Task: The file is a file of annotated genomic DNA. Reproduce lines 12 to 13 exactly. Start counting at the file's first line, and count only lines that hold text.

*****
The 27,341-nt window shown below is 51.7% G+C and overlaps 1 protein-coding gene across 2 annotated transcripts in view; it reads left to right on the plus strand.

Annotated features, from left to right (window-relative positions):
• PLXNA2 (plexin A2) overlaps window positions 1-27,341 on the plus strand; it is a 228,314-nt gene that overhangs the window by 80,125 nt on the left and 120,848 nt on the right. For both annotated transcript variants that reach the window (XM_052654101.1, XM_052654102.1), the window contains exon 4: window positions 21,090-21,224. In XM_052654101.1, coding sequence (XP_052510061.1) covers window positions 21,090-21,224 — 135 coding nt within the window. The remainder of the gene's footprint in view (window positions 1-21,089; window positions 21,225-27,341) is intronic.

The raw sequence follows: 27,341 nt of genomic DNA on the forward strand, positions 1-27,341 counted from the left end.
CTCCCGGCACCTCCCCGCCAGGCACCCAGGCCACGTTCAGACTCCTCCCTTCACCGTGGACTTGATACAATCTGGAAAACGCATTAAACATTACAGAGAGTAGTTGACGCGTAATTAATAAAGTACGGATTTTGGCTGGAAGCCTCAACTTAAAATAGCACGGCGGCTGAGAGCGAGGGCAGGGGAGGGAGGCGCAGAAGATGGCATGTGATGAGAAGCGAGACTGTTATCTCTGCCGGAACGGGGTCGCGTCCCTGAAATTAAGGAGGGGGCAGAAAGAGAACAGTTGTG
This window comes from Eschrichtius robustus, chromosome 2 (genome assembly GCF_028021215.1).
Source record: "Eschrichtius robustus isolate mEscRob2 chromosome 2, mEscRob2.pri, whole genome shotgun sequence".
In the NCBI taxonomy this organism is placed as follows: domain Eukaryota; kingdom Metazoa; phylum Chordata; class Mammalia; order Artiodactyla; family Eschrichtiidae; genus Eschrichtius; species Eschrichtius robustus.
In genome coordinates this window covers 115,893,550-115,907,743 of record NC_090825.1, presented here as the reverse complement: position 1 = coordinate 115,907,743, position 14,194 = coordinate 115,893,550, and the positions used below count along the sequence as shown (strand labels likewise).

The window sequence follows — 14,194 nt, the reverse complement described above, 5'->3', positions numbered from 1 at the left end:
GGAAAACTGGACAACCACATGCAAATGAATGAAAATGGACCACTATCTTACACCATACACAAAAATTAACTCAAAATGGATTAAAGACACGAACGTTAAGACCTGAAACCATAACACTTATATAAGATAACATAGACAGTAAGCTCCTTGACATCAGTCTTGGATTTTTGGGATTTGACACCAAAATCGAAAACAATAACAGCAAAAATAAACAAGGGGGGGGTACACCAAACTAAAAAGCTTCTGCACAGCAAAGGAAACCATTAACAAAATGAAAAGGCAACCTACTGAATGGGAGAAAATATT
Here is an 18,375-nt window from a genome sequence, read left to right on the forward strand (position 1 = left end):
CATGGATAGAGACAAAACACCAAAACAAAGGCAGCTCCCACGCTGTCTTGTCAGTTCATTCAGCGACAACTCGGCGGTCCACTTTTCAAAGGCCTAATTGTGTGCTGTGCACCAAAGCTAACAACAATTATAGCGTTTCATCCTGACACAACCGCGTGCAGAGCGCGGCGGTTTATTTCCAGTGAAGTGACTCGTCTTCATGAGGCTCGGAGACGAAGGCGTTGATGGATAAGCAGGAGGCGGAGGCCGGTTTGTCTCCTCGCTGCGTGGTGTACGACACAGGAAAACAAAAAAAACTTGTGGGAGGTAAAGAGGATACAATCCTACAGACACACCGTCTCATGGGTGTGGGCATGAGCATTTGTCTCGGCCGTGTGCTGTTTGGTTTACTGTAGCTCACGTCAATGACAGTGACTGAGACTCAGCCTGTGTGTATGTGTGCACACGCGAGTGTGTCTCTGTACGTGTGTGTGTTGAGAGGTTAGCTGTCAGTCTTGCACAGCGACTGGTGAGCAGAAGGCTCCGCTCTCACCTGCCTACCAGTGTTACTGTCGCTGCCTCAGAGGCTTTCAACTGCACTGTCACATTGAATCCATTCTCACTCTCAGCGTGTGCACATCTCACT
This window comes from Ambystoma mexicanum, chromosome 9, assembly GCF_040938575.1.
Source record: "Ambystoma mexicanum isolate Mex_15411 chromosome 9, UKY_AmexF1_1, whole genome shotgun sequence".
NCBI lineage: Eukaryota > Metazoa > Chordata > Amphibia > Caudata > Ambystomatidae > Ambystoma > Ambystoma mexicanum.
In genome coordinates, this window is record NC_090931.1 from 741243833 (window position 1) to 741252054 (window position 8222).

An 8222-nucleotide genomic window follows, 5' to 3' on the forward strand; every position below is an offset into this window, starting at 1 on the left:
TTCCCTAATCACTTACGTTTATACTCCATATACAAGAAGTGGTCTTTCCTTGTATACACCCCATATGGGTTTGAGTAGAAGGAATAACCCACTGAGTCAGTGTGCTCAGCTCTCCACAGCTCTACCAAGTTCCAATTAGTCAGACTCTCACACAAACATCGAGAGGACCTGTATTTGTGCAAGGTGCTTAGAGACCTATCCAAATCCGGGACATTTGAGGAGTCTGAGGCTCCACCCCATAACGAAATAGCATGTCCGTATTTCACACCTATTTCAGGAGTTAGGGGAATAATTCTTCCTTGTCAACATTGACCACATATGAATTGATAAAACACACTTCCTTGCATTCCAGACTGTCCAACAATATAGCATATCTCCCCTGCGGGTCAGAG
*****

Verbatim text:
Here is an 18,375-nt window from a genome sequence, read left to right on the forward strand (position 1 = left end):
CATGGATAGAGACAAAACACCAAAACAAAGGCAGCTCCCACGCTGTCTTGTCAGTTCATTCAGCGACAACTCGGCGGTCCACTTTTCAAAGGCCTAATTGTGTGCTGTGCACCAAAGCTAACAACAATTATAGCGTTTCATCCTGACACAACCGCGTGCAGAGCGCGGCGGTTTATTTCCAGTGAAGTGACTCGTCTTCATGAGGCTCGGAGACGAAGGCGTTGATGGATAAGCAGGAGGCGGAGGCCGGTTTGTCTCCTCGCTGCGTGGTGTACGACACAGGAAAACAAAAAAAACTTGTGGGAGGTAAAGAGGATACAATCCTACAGACACACCGTCTCATGGGTGTGGGCATGAGCATTTGTCTCGGCCGTGTGCTGTTTGGTTTACTGTAGCTCACGTCAATGACAGTGACTGAGACTCAGCCTGTGTGTATGTGTGCACACGCGAGTGTGTCTCTGTACGTGTGTGTGTTGAGAGGTTAGCTGTCAGTCTTGCACAGCGACTGGTGAGCAGAAGGCTCCGCTCTCACCTGCCTACCAGTGTTACTGTCGCTGCCTCAGAGGCTTTCAACTGCACTGTCACATTGAATCCATTCTCACTCTCAGCGTGTGCACATCTCACT